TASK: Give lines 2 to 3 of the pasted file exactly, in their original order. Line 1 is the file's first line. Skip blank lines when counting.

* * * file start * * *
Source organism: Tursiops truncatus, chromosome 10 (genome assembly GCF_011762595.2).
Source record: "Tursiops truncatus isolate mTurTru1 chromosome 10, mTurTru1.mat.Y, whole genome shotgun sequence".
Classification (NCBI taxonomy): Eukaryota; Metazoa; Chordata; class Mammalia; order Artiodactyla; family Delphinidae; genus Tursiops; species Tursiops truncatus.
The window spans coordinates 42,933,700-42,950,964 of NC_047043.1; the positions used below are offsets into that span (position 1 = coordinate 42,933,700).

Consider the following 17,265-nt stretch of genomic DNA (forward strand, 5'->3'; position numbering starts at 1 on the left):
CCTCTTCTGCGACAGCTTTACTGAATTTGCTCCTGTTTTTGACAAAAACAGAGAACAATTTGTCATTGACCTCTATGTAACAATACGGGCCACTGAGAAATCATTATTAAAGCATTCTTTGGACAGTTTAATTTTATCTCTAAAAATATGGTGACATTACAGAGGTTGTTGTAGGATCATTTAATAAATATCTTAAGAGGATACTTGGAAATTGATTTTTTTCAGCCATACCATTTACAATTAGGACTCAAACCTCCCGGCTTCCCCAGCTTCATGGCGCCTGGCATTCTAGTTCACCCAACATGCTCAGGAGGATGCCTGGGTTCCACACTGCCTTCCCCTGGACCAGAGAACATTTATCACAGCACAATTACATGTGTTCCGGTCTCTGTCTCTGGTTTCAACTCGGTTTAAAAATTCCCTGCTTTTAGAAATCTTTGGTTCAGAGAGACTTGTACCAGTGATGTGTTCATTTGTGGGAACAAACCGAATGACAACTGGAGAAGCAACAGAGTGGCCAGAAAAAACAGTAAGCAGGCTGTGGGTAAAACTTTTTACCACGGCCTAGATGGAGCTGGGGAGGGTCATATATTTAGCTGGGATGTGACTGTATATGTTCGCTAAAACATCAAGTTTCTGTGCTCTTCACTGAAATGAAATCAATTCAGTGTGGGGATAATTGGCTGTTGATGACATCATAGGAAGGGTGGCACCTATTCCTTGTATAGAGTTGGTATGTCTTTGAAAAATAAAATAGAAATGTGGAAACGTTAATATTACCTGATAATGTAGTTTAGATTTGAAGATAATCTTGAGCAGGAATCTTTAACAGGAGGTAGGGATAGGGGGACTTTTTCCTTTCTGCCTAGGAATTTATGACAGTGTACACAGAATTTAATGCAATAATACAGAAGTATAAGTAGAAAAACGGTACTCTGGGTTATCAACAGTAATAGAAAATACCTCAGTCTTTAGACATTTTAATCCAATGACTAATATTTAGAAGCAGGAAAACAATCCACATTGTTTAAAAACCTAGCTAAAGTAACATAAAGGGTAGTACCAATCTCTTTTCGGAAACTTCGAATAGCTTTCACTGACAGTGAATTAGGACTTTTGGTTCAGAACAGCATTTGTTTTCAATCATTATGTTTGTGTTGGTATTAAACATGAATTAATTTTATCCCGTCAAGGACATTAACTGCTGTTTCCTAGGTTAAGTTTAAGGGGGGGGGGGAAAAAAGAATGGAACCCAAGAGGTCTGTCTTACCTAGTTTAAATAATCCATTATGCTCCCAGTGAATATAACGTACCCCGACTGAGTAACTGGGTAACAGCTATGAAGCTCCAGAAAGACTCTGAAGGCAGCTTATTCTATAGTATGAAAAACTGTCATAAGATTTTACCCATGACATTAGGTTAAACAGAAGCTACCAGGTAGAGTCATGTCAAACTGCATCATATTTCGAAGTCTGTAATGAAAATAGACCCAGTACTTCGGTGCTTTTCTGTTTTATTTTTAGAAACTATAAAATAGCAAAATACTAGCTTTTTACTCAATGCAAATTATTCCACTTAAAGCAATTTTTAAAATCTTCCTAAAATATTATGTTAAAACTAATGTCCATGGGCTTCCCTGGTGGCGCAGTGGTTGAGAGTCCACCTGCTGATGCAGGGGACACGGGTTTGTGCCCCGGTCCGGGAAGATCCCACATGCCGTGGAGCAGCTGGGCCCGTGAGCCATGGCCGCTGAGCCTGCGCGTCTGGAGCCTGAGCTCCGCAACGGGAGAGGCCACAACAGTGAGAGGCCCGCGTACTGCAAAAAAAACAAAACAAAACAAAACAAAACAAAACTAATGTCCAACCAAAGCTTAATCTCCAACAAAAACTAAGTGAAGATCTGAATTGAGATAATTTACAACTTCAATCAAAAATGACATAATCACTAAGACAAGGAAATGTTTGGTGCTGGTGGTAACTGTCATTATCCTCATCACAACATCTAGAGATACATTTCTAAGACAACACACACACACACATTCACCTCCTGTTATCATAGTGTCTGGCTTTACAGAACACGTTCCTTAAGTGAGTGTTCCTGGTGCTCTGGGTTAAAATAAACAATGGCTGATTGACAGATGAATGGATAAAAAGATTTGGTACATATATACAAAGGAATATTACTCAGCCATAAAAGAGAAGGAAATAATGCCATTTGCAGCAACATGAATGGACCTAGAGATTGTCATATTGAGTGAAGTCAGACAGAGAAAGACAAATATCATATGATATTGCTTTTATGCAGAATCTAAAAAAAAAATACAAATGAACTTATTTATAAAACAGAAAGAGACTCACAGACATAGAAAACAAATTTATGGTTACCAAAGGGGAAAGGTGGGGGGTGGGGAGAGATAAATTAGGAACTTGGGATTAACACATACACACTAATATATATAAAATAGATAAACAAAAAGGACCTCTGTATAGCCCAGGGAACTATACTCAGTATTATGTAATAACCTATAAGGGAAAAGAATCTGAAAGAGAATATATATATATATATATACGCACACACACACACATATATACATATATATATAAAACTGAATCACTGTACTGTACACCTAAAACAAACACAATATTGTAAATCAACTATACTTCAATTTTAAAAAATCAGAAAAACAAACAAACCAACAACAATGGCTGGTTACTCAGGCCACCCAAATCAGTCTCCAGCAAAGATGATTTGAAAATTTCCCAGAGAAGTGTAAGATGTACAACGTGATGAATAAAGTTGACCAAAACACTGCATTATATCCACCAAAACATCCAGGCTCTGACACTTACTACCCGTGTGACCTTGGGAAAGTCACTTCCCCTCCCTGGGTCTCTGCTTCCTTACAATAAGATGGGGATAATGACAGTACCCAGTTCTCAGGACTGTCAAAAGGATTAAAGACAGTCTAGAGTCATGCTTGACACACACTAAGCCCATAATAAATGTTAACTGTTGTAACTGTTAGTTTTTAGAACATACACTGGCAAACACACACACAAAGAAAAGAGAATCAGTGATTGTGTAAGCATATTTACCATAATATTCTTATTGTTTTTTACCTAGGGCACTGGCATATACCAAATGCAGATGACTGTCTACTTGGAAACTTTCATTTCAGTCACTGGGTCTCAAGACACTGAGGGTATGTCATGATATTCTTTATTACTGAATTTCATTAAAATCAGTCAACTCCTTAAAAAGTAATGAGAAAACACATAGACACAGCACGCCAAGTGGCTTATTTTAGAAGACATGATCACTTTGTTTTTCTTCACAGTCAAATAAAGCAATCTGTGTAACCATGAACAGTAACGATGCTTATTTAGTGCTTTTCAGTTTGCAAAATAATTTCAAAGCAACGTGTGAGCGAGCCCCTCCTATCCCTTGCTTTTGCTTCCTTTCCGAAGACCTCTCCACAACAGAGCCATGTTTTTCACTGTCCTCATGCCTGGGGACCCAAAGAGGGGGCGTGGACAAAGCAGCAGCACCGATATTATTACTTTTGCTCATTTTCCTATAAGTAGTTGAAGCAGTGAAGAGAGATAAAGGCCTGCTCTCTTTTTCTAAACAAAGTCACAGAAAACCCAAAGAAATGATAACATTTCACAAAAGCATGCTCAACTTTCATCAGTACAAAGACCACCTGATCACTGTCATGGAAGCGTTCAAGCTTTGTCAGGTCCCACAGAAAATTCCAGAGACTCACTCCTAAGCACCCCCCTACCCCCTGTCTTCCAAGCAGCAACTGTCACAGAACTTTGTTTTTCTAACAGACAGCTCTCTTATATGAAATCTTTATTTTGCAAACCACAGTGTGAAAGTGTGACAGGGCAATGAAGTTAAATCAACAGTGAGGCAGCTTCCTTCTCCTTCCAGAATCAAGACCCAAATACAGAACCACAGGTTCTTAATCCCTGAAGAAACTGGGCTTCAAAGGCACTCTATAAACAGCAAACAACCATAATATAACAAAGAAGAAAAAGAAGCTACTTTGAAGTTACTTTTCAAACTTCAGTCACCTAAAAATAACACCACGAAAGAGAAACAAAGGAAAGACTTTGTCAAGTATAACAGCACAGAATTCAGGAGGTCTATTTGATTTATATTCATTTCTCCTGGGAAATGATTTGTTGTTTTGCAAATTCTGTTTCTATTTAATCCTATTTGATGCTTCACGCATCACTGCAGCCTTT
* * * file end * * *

Source record: "Tursiops truncatus isolate mTurTru1 chromosome 10, mTurTru1.mat.Y, whole genome shotgun sequence".
Classification (NCBI taxonomy): Eukaryota; Metazoa; Chordata; class Mammalia; order Artiodactyla; family Delphinidae; genus Tursiops; species Tursiops truncatus.